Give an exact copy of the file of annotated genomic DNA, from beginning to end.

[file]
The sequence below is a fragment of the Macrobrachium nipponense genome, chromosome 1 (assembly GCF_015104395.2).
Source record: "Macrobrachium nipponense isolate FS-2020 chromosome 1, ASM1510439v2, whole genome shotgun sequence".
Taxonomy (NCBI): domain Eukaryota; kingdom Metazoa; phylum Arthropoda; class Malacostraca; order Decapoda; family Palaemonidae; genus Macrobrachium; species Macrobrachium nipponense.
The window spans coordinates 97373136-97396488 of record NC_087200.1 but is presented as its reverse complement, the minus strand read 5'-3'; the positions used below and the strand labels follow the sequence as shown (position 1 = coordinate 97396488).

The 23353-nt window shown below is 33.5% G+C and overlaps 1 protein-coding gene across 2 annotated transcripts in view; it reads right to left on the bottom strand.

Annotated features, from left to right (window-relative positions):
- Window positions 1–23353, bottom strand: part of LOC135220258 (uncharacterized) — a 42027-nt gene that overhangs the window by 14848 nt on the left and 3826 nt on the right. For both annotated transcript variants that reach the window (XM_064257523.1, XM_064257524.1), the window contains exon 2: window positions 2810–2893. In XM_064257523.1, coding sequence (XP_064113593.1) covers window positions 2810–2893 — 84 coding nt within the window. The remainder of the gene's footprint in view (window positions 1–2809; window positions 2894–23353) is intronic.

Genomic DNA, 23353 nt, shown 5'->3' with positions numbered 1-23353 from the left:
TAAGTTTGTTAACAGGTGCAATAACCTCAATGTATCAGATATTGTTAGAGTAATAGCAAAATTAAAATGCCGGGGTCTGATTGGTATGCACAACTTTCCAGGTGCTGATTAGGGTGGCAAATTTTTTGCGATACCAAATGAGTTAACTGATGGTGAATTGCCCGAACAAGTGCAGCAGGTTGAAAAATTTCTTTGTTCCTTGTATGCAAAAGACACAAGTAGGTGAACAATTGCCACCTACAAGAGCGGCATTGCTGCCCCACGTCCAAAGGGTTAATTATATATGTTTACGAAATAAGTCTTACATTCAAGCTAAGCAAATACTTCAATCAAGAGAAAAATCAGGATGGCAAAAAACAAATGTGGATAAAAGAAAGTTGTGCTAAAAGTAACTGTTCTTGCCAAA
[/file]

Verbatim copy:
The sequence below is a fragment of the Macrobrachium nipponense genome, chromosome 1 (assembly GCF_015104395.2).
Source record: "Macrobrachium nipponense isolate FS-2020 chromosome 1, ASM1510439v2, whole genome shotgun sequence".
Taxonomy (NCBI): domain Eukaryota; kingdom Metazoa; phylum Arthropoda; class Malacostraca; order Decapoda; family Palaemonidae; genus Macrobrachium; species Macrobrachium nipponense.
The window spans coordinates 97373136-97396488 of record NC_087200.1 but is presented as its reverse complement, the minus strand read 5'-3'; the positions used below and the strand labels follow the sequence as shown (position 1 = coordinate 97396488).

The 23353-nt window shown below is 33.5% G+C and overlaps 1 protein-coding gene across 2 annotated transcripts in view; it reads right to left on the bottom strand.

Annotated features, from left to right (window-relative positions):
- Window positions 1–23353, bottom strand: part of LOC135220258 (uncharacterized) — a 42027-nt gene that overhangs the window by 14848 nt on the left and 3826 nt on the right. For both annotated transcript variants that reach the window (XM_064257523.1, XM_064257524.1), the window contains exon 2: window positions 2810–2893. In XM_064257523.1, coding sequence (XP_064113593.1) covers window positions 2810–2893 — 84 coding nt within the window. The remainder of the gene's footprint in view (window positions 1–2809; window positions 2894–23353) is intronic.

Genomic DNA, 23353 nt, shown 5'->3' with positions numbered 1-23353 from the left:
TAAGTTTGTTAACAGGTGCAATAACCTCAATGTATCAGATATTGTTAGAGTAATAGCAAAATTAAAATGCCGGGGTCTGATTGGTATGCACAACTTTCCAGGTGCTGATTAGGGTGGCAAATTTTTTGCGATACCAAATGAGTTAACTGATGGTGAATTGCCCGAACAAGTGCAGCAGGTTGAAAAATTTCTTTGTTCCTTGTATGCAAAAGACACAAGTAGGTGAACAATTGCCACCTACAAGAGCGGCATTGCTGCCCCACGTCCAAAGGGTTAATTATATATGTTTACGAAATAAGTCTTACATTCAAGCTAAGCAAATACTTCAATCAAGAGAAAAATCAGGATGGCAAAAAACAAATGTGGATAAAAGAAAGTTGTGCTAAAAGTAACTGTTCTTGCCAAA